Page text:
How Much Caster Split Normal caster splits for most short track asphalt applications are around 2 to 4 degrees of difference. The LF caster might be 1-2 degrees and the RF caster might be 3-5 degrees. Less steering effort is needed on higher banked tracks, so less caster is needed. Also, the tighter the turn radius, the more caster split is needed. Driver preference plays a big role in getting the caster split right for your application.

Camber Defined Camber is when a wheel is tilted, from a front view, so that the top of the tire is either closer to the centerline of the car or farther from it. Negative camber is when the top of the tire is closer to the center of the car than the bottom of the tire. Positive camber is when the opposite is true, i.e., the top of the tire is farther away from the center of the car than the bottom of the tire.

Circle Track Camber In circle track racing, we use positive camber on the LF wheel of the car and negative camber on the RF wheel. We can easily check the amount of camber by using a caster/camber gauge and reading the amount directly on the camber bubble vial.

We have learned some interesting and important aspects of tire camber for short track racing. We have always known a racing tire will flex under the stress of cornering and the tread will move and roll under the wheel when the extreme forces associated with cornering are present as we turn left. Different brands of tires have different stiffness of sidewall construction. Tire temperatures tell us more about how much static camber we need than anything else. The overall goal is that we need the tire contact patch to be relatively flat on the racing surface at mid-turn in order for the tire to be able to provide the maximum amount of traction it is capable of giving. This is often referred to as the maximum "footprint."

Tire temperatures can alert us to improperly set static cambers. A front tire that is hotter on the inside edge (side toward the inside of the racetrack) usually has too much positive camber (in the case of a LF wheel) or too much negative camber if it is the RF wheel.

Camber Change The cambers will change as the car dives and rolls as it enters and negotiates a turn. True camber change is a product of both chassis dive and chassis roll. Gone are the days when we would jack up the wheel and measure how many degrees the camber changed in each inch of bump. Those numbers are only part of the front end dynamics answer and don't really tell us enough. Chassis roll has an effect that adds or subtracts from what dive does. We really need to know where the dynamic camber ends up after the car dives and rolls, just like it does in the turns.

The LF always loses a lot of its static camber, so we need to allow for that in setting the amount of static camber. Generally, if we end up with between 1/2 to 1 degree of positive camber at the LF wheel after the car dives and rolls, then that tire will have the dynamic (after the forces are applied) camber that it needs for the weight that remains after the weight has transferred in the turns.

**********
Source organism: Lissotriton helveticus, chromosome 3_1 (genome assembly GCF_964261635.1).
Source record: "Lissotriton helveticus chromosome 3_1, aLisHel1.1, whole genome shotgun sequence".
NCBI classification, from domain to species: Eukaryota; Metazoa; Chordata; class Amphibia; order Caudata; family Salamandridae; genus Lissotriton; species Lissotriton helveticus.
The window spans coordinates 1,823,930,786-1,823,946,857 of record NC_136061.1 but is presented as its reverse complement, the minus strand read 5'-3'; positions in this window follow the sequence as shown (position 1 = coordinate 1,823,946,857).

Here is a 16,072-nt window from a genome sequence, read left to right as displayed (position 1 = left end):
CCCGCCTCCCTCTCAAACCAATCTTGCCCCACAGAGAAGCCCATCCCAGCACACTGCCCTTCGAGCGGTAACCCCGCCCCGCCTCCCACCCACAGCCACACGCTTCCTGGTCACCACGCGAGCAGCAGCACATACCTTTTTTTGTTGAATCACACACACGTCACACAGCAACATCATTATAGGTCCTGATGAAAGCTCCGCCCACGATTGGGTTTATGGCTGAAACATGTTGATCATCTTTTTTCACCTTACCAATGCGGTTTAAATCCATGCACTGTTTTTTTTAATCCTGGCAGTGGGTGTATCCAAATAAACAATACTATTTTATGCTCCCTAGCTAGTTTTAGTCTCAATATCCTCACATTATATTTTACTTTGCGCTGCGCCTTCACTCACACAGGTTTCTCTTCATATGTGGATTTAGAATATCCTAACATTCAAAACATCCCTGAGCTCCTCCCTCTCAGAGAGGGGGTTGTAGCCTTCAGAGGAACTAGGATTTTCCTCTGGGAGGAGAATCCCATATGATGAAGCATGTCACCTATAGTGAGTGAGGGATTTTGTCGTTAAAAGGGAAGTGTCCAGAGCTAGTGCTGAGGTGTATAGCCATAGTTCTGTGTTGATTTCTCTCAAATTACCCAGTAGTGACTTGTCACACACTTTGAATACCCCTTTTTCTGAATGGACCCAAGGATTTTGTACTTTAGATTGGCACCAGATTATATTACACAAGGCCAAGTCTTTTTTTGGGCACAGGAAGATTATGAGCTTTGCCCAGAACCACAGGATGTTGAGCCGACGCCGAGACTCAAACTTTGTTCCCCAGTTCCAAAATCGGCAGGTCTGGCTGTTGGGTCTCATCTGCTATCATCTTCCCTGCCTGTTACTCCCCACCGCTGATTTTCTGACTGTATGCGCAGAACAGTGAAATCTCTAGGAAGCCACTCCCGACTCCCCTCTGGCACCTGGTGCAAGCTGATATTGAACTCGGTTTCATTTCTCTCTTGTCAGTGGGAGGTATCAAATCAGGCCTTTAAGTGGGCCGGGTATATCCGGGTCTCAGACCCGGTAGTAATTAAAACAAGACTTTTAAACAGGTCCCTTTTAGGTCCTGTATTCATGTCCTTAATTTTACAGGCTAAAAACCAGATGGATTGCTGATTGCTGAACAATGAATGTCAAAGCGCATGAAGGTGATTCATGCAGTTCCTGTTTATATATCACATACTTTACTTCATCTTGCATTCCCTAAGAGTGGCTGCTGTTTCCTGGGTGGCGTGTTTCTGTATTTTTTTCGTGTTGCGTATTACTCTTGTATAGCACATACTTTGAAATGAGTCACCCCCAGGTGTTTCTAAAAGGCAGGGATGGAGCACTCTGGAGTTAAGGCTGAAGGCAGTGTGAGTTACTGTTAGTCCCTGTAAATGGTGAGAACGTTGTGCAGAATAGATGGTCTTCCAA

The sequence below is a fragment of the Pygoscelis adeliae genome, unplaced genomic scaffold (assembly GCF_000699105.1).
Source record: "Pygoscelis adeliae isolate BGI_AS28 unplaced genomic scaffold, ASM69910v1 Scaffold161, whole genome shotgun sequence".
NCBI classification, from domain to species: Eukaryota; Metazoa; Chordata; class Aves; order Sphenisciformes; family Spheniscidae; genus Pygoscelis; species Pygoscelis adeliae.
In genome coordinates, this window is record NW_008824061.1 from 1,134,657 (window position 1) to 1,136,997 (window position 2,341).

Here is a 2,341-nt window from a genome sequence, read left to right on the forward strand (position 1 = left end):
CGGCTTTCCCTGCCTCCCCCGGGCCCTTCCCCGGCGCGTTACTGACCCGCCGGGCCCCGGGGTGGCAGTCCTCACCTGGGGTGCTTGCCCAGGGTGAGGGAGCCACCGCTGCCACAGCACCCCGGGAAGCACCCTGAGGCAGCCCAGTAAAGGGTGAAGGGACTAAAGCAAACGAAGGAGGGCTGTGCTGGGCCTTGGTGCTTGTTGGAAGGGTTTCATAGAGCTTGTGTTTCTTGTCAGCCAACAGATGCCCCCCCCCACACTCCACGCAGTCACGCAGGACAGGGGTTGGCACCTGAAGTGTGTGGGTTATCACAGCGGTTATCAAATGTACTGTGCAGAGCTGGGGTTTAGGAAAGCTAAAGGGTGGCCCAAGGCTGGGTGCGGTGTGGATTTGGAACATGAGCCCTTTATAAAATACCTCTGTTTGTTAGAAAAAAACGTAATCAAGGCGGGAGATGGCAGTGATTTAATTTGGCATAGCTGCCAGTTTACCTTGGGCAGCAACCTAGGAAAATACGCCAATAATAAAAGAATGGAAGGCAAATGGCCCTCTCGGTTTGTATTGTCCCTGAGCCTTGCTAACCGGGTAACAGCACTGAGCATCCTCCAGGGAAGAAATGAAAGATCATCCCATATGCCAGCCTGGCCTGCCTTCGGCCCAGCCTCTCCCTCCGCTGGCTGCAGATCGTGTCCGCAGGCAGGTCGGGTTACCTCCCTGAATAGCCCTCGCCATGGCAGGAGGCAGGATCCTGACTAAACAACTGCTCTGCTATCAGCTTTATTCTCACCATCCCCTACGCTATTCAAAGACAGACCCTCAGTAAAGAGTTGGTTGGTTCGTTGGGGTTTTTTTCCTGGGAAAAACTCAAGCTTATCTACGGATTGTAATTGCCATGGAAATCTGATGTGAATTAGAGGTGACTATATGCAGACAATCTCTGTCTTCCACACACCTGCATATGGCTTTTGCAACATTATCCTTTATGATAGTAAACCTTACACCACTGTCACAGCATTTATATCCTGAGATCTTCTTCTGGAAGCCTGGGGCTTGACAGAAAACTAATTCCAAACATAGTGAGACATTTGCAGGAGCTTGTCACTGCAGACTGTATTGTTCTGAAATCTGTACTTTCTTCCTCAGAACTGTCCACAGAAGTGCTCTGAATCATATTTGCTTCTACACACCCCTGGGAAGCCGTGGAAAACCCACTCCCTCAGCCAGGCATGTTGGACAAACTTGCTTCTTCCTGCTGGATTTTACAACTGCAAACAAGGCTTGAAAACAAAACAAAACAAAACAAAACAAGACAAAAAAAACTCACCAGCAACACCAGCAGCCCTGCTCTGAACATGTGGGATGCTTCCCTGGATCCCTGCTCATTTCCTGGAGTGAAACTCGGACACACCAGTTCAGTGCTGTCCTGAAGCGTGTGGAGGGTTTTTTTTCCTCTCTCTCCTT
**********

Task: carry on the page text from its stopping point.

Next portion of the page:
Right-Front Camber Change The RF camber change is a little different. We can design our car so the RF camber does not change after dive and roll. This is exactly what that tire wants for most short track applications. As we enter the turn, the RF tire takes a set fairly quickly. If the camber continues to change after that initial set, the tire will give up traction and the car will usually push. The right upper control-arm angle mostly controls the RF camber change, so we try to work with that control arm angle. Once we have the proper camber change (zero), we leave that angle alone as we further design our front end for roll center location.

Spindle Height Spindle height affects the amount of camber change at each wheel. The taller the spindle, the less camber change that will occur. Trends that have taken place in the past 10 years or so have resulted in excess camber change due to the use of shorter spindles. That trend seems to be reversing as car builders move toward using taller spindles.

Measuring Camber Change We can measure camber change by several different methods. In the shop, we can set the chassis ride heights just as they would be at mid-turn on the racetrack and then directly measure the camber at each wheel. To do this, we will need to know the shock travel at mid-turn, which is very hard to estimate. If we look at the shock travel indicators on the shaft of the shock, it always tells us total shock travel, which includes braking, going over bumps, banking changes such as exiting the race track and driving down onto the apron (this could be quite a lot of LF shock travel at some high-banked racetracks), or something as simple as steering the car back and forth to warm the tires before running hot laps.

The easiest and most accurate way to look at true camber change is to use a computer geometry software program. There are several good ones on the market today. You enter the height and width measurements (and fore and aft when using a three-dimensional geometry program) for each ball joint and the chassis pickup points as well as the static camber amounts. These programs let you enter estimated dive and roll numbers. When you calculate these numbers, the dynamic camber at each wheel is shown. That way, you will know exactly what is happening with your wheel cambers.

Remember that caster settings are mostly adjusted for driver preference and comfort, and camber settings are important so the front end will have the maximum amount of tire footprint and traction to use to turn the car at mid-turn. Many driver-related problems come from camber change problems. Often, a car with a serious push can be helped by analyzing and adjusting the static camber, as well as knowing the camber change. Overlook these two important aspects of front-end geometry and your performance may suffer.